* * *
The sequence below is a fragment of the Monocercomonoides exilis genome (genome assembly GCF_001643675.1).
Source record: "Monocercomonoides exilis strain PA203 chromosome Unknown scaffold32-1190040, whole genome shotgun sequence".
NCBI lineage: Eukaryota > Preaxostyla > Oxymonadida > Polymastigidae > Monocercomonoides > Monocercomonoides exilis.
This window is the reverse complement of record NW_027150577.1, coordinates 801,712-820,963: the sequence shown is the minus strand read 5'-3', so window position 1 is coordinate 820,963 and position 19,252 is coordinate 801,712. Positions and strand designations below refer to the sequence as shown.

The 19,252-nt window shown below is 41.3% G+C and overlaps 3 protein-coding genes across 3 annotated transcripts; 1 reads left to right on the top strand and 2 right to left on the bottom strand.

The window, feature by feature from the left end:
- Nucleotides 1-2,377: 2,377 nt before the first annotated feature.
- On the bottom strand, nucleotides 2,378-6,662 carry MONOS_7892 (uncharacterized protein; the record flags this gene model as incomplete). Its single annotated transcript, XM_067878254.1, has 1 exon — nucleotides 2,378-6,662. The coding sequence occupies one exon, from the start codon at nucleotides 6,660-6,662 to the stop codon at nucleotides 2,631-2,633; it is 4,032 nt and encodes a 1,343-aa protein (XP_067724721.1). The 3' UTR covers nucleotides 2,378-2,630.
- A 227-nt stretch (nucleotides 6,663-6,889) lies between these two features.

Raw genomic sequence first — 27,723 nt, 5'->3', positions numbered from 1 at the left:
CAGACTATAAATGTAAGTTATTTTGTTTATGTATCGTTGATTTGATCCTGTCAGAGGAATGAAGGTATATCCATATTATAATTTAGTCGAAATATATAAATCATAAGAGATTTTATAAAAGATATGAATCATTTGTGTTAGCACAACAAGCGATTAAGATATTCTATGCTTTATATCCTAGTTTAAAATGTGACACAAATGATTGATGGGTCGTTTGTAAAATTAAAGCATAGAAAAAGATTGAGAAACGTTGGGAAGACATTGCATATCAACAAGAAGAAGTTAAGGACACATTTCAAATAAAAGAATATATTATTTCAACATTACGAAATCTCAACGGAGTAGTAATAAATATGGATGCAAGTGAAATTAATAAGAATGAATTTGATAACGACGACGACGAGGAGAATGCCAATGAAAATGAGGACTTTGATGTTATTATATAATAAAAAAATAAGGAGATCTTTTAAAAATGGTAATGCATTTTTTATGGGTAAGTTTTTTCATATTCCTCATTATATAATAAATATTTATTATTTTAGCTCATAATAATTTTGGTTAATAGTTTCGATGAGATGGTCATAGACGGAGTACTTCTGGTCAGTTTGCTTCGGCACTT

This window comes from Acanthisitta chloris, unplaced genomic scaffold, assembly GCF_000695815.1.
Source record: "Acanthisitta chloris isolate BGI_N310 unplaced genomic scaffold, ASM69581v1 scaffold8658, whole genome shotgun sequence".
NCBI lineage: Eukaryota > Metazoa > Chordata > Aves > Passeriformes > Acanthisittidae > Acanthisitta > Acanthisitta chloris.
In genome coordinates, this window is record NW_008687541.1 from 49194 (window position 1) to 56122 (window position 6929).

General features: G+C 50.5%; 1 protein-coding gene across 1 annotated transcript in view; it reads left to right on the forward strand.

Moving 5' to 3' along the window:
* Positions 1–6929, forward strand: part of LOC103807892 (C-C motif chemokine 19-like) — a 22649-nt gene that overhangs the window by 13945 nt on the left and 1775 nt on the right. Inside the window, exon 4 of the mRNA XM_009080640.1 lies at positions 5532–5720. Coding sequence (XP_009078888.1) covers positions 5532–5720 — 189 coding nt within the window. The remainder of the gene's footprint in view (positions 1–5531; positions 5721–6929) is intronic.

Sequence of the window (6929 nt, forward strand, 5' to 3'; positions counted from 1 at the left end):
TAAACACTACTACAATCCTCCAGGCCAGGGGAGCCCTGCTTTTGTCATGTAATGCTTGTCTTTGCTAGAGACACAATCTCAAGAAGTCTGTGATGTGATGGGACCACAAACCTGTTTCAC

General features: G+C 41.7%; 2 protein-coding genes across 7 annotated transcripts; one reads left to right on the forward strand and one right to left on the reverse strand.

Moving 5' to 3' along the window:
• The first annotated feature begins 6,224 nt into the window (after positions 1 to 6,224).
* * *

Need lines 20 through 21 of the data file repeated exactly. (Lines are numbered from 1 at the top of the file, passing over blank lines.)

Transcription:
TAAACACTACTACAATCCTCCAGGCCAGGGGAGCCCTGCTTTTGTCATGTAATGCTTGTCTTTGCTAGAGACACAATCTCAAGAAGTCTGTGATGTGATGGGACCACAAACCTGTTTCAC

General features: G+C 41.7%; 2 protein-coding genes across 7 annotated transcripts; one reads left to right on the forward strand and one right to left on the reverse strand.